Tea partiers don’t really seem to like Mitt Romney. This isn’t all that difficult to understand: He is from Massachusetts, has said some pretty liberal things over the years, and was at one point proud of a piece of health care legislation that was eerily similar to the Affordable Care Act signed into law by President Obama in 2010. Those aren’t the kinds of things that sell really well at tea party rallies, and Romney, recognizing this, has for the most part avoided those kinds of events.
Until Sunday. The former Massachusetts governor addressed a crowd of about 150 here at a Tea Party Express rally in Rollins Park. Things went, well, better than they could have. Romney, joined by his wife, Ann, spoke for about 15 minutes, delivering a speech that managed to appeal to the crowd without pandering to them too brazenly. He noted—twice—that he’s not a career politician (a not-so-veiled shot at fellow candidate Texas Governor Rick Perry) and touted his business experience and work with the 2002 Winter Olympics. He cracked a joke about enticing Californians to move to Massachusetts to enjoy its superior business climate (Perry says the exact same thing about Texas), and he offered up some patriotic red meat by telling the story of the time he received a fallen soldier at Boston’s Logan Airport and looked up to see an entire terminal with their hands on their chests. The event’s most memorable line might have come from Ann, who said of her initial reluctance for another presidential run, “Mitt knew not to listen to me because I said that after every pregnancy.”
Oh, and he recited four lines from this poem by Samuel Walter Foss:
Bring me men to match my mountains;
Bring me men to match my plains, —
Men with empires in their purpose,
And new eras in their brains.
Still, it wasn’t all rosy. Romney was also greeted by a man dressed up as a dolphin, or perhaps some variety of porpoise, standing prominently stage right wearing a t-shirt calling Romney a “flip-flopper.” (Flipper also had a pair of yellow flip-flops, in case the metaphor was unclear.) Also there was former Nevada Senate candidate Sharron Angle, tagging along in an SUV-and-trailer combo called the “Team Hobbit Express” and hoping to sell some copies of her book Right Angle. She was careful to not say anything overtly positive about Romney when asked. Volunteers from FreedomWorks, Dick Armey’s corporate-backed tea party outfit, roamed the crowd handing out seven-page lists showing “just how unfriendly he has been over the years to the ideas the tea party holds dear.” (Among his heresies, “Romney signed in to law a smoking ban” and “ran on raising the minimum wage and putting in place automatic increases.”)
Even Romney’s warmup act, former Louisiana Governor Buddy Roemer—who is also running for president—took a few veiled shots at him, warning that candidates who receive million dollar lump-sum donations will be beholden to their donors. (Roemer wins spin points for noting that while only four percent of Granite Staters have heard of him, a full three percent said they like him.)
“I’ll write somebody else in or I won’t vote,” says Joe Coutermarsh, of Vermont, spitting out tobacco juice. “He’s not a tea partier. He’s using this as a publicity stunt.” Coutermarsh, on the other hand, is a tea partier, although that term’s so 2010. “I’m a hobbit, as Obama calls us.” It was the Wall Street Journal and not Obama that called tea partiers “hobbits,” but the point stands: Romney’s an outsider with whom tea partiers will never be fully satisfied. He’s John McCain to a group of people who really don’t really like John McCain.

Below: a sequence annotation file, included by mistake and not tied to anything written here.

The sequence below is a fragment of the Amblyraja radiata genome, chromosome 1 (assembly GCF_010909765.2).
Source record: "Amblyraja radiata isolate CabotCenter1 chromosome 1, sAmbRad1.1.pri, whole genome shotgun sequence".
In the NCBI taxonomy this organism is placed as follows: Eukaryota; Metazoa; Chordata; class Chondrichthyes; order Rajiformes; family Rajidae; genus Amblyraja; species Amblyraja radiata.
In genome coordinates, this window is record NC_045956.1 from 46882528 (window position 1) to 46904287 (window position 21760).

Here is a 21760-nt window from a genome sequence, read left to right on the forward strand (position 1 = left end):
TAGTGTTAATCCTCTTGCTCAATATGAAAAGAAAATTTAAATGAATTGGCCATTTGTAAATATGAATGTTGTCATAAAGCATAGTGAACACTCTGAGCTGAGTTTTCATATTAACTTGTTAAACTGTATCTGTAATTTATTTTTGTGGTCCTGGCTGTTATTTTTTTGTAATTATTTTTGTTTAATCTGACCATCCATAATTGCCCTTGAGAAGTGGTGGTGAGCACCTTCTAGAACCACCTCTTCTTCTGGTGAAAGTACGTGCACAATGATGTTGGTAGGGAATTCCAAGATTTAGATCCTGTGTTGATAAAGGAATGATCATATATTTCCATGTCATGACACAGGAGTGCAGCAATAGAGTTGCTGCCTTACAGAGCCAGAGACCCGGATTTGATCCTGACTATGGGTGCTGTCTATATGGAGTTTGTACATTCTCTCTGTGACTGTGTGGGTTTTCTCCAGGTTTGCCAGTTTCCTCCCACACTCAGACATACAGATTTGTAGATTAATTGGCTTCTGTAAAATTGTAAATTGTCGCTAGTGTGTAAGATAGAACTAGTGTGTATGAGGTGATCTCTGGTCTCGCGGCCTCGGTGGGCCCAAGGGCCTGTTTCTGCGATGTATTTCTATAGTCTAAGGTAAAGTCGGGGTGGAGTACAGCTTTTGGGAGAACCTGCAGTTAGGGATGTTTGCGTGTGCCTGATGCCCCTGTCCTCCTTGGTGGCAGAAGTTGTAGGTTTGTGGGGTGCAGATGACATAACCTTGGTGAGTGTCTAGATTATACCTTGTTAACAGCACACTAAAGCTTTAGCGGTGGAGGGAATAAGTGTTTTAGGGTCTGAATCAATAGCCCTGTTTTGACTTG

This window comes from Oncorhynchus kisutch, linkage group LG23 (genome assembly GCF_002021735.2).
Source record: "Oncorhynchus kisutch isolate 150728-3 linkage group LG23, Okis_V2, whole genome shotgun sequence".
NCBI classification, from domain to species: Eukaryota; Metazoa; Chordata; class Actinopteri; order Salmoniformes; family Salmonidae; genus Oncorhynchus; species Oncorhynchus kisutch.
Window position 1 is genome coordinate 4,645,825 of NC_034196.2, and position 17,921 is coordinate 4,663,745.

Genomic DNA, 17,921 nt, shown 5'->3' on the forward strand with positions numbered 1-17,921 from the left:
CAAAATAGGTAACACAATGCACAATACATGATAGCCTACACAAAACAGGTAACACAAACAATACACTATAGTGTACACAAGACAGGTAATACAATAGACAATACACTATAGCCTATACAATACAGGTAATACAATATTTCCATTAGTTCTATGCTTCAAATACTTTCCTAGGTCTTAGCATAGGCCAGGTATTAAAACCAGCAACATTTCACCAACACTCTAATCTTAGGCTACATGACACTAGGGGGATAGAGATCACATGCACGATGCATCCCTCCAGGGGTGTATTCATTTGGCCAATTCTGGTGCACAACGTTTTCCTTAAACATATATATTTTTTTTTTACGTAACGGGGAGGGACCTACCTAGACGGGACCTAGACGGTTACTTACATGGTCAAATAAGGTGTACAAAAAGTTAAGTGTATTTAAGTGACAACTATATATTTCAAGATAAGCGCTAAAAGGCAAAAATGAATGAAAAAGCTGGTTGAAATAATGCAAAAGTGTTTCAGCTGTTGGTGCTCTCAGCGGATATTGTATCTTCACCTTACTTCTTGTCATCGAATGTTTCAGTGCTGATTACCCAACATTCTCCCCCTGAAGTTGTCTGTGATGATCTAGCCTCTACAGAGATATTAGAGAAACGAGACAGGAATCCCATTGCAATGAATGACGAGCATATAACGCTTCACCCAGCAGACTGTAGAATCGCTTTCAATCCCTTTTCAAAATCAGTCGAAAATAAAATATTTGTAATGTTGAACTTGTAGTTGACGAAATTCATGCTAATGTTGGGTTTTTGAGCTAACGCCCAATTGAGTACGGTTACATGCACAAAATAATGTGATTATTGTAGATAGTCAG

Ralph Zazula, holding up a sign urging Romney to quit the race, made the trip up to Concord from Bedford, Massachusetts, which gives him the distinction of having actually lived in Romney’s big government hellscape for four years. He did more than just support Romney in his 2002 gubernatorial campaign—”I stood there in the snow and begged him to run,” he says. “I was threatened to get beaten up at Fanueil Hall. I took a day off and lost a day’s pay—so I was passionate!” All of which gives his cardboard plea for the candidate to drop out of the race a bit more credibility. “I like Mitt a lot,” he says. “It’s not personal.”
Not everyone hated Romney. “I saw the propaganda from FreedomWorks,” said Romney supporter Corey Lewandowski, of Windham, New Hampshire. “But here’s the thing: They are a group that’s not involved in New Hampshire. They’re not invested in New Hampshire. They can say whatever they want.” But four months before the first meaningful primary votes will be cast, there is an underlying problem that the polls only seem to validate: Romney is the only Republican candidate in New Hampshire whom activists will go out of their way to warn you about.
This, for instance, is a flier being handed out by the New Hampshire Firearms Coalition, a sort of local NRA, at the Concord Gun Show on Saturday:
For his part, Romney, who has a reputation for saying whatever his audience wants to hear, kept things fairly straightforward. He left to an ovation, supplied mostly by an army of about 50 blue-shirted supporters (and one poodle)—and he did it without calling Social Security a Ponzi scheme or threatening to beat up the chairman of the Federal Reserve.